An Alaska fisherman survived for a day floating on frigid ocean waters in a 4ft-by-4ft plastic fish crate after his boat sank and said he kept up his spirits by singing.

Ryan Harris, 19, said that he sang songs like “Row, Row, Row Your Boat” and “Rudolph the Red-Nosed Reindeer” to keep himself awake through the night as the fishing crate bobbed on the waves.

Harris said that he gave himself a “pep talk,” saying for hours on end: “I’m Ryan Hunter Harris and I’m not going to die here.”

Harris and his fishing partner, boat skipper Stonie Huffman, went into the water late on Friday when their 28-foot vessel sank off Sitka, according to the US Coast Guard.

Huffman found a survival suit in the debris, donned it and was able to swim to shore before flagging down rescuers, the Coast Guard said.

But Harris spent an estimated 26 hours in the plastic fish tote before he was found by another fishing crew, the Coast Guard said.

The fishing crew called for help, and a Coast Guard helicopter crew hoisted Harris to safety on Saturday.

He was in relatively good shape when spotted by the other fishing crew, despite his ordeal at sea, Coast Guard Petty Officer Grant DeVuyst said.

“He was active. He was waving his arms,” DeVuyst said. “He was conscious.”

Emergency medical responders who examined Harris reported that he had “just a couple of minor injuries.”

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Spiral Island is the name of two floating artificial islands in Mexico built by British artist Richart “Rishi” Sowa. The first was destroyed by a hurricane in 2005; the second has been open for tours since 2008.

Spiral Island has been featured in a number of newspapers and TV documentaries around the world, including in Japan and South Korea, and has been featured an episode of the Ripley’s Believe It or Not!, and on the MTV program Extreme Cribs in 2011.

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Police in the Florida Keys said that a reported skeleton in a sunken captain’s chair off Archer Key turned out to be plastic.

The Monroe County Sheriff’s Office received a call around 1 p.m. April 16 from a man who said he spotted skeletal human remains about three feet underwater sitting in a sunken captain’s chair about 200 yards offshore of Archer Key, west of Key West.

Detective Manny Cuervo, accompanied by a Florida Fish and Wildlife Conservation Commission officer, arrived at the skeleton’s location to discover it was plastic.

“It looks pretty real,” Cuervo said. “But if it was real, the skeleton would have fallen apart long before it had time to accumulate the algae that was on it.”

Cuervo said the skeleton was likely dropped in the water as an intentional hoax. He said the item was removed from the water to prevent future confusion.

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A pilot thought he was probably hallucinating when he reported seeing what he described as a ‘flying shark’ in the sky as he was preparing to land a passenger jet, not knowing that the shark was an inflatable toy.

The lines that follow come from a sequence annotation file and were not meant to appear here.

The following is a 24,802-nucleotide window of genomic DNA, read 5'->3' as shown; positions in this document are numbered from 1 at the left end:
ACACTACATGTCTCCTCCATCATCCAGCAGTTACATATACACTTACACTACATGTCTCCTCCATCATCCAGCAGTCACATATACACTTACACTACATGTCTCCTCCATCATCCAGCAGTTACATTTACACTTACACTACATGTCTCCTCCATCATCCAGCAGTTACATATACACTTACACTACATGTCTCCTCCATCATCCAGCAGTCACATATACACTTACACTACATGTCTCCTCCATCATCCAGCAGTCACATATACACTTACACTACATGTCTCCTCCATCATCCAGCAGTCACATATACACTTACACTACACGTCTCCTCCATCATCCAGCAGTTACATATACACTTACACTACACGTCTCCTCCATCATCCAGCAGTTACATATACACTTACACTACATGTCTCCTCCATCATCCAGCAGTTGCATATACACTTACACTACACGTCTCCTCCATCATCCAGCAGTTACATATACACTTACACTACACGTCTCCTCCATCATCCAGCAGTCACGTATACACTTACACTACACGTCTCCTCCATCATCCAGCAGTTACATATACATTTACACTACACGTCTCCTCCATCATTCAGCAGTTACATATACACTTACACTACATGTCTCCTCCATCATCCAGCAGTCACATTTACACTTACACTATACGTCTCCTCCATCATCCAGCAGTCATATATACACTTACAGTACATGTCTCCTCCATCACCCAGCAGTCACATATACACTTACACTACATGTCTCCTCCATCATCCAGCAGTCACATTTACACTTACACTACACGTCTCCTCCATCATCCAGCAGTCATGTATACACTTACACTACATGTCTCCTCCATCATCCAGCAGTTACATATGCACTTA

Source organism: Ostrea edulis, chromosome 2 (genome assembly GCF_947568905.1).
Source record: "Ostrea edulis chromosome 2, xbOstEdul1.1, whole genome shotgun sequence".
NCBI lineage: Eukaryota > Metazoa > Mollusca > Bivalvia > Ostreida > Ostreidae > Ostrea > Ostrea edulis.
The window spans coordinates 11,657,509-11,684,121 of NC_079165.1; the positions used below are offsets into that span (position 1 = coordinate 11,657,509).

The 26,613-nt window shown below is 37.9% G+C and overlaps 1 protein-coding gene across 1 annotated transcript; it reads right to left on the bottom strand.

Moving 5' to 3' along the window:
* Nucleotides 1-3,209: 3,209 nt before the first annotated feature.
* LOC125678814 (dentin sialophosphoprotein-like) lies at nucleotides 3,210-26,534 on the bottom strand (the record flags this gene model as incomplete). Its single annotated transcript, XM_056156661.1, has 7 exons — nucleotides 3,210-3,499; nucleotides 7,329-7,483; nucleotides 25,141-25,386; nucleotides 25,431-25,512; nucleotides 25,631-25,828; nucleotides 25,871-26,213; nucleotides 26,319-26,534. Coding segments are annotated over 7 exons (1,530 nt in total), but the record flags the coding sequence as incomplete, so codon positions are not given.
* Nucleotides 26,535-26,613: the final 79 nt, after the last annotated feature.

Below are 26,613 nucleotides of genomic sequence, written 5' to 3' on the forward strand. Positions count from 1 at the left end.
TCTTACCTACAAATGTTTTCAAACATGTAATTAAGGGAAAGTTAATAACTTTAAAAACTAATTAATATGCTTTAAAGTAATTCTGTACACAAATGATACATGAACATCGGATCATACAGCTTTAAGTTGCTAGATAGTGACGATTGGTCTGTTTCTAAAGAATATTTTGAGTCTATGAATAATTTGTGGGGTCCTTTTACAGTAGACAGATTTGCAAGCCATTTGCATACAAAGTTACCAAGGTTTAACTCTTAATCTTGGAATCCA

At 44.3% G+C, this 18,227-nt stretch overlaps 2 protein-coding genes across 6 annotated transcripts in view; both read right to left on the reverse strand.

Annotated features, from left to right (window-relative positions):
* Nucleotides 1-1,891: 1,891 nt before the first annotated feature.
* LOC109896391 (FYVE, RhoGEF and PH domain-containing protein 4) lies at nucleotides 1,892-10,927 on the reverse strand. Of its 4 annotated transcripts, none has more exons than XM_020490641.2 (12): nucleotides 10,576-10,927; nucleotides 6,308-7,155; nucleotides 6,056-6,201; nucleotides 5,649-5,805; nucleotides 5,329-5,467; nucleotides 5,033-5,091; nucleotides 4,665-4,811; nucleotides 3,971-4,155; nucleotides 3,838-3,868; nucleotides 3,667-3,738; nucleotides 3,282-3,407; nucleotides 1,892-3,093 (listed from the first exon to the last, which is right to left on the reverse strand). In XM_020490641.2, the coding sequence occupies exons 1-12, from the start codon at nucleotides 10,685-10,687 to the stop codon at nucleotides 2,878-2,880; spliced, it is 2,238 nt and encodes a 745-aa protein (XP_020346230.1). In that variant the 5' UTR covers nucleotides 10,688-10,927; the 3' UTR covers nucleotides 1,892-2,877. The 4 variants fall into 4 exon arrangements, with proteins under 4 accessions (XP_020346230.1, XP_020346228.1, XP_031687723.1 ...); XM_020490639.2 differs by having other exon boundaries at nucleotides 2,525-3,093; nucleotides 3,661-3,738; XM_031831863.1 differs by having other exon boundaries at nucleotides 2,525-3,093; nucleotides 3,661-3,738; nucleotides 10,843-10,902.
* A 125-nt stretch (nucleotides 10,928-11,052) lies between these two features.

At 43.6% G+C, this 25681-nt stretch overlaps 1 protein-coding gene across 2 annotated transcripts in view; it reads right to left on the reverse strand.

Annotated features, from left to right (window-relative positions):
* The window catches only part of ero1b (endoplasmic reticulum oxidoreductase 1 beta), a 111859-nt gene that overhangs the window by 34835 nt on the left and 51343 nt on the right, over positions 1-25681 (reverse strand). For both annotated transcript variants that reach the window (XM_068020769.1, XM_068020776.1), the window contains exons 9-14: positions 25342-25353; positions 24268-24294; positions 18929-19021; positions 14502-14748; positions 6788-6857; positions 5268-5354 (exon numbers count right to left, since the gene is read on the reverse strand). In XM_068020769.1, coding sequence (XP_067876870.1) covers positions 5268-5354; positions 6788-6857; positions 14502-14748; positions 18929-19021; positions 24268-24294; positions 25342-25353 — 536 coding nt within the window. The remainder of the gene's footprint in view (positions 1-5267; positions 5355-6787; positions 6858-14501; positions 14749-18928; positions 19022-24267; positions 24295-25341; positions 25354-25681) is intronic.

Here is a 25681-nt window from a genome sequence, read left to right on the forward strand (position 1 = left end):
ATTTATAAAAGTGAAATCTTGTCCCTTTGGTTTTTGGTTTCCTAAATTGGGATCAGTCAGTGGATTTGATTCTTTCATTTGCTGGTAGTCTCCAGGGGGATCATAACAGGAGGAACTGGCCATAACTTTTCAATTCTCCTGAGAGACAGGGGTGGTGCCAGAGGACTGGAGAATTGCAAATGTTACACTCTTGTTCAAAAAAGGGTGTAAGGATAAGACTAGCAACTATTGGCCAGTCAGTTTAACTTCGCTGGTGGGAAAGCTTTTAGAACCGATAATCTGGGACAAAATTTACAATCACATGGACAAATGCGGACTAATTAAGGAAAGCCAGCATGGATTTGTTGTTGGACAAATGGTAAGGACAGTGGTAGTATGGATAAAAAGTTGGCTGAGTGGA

The shark was spotted by the pilot at an altitude of 7,000 ft over Christchurch International Airport in New Zealand.

Glen Kenny, president of the New Zealand Air Line Pilots’ Association, explained the inflatable shark actually had very little bite.

‘The engine probably wouldn’t stop, but it would do a bit of damage,’ he said. ‘Helium is an inert gas, so there’s no issue in that regard. The biggest hazard would be startling the pilot.’

The bizarre sighting was just one of a string of unusual flying shark sightings across New Zealand, thanks to the popular Christmas gift known as Air Swimmers – remote-controlled helium fish.

Police were bombarded with reports of the inflatable sharks spotted ‘swimming’ across the sky in areas such as Auckland and Riverton in Southland.

The Air Swimmer toy, which measures 1.44-metres in length, is remote-controlled with a radio receiver attached underneath the toy, helping with steering the body, making it the ultimate prank machine for any youngster.

The toy fish can be operated from 15m away, reaching great distances.

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A fundraiser involving filling yards with flamingos will continue despite a complaint. So say the administrators at a Massachusetts high school doing the fundraiser.

Quincy High School said the “flocking” fundraiser, which involves filling a resident’s yard with pink flamingos and having them pay $20 to “flock it forward” to another resident, will continue to raise funds for the after-prom Senior Night Out party despite a resident’s complaint.

The resident complained that filling her yard with the plastic birds constituted vandalism.

“These children are being encouraged by adults in the school administration and parent advisory council to trespass and vandalize,” said the resident, Carol Abbott.

Quincy High School Principal Frank Santoro said the fundraiser has been used for three years and Abbott was the first to complain.

He said residents who do not wish to participate are given a phone number to call so the flamingos can be removed.

“People have actually called and we have a waiting list of people who want to be flocked,” he said. “I feel bad for the lady. She shouldn’t be upset by this. A simple call would have taken them off the lawn. She chose to use other avenues.”

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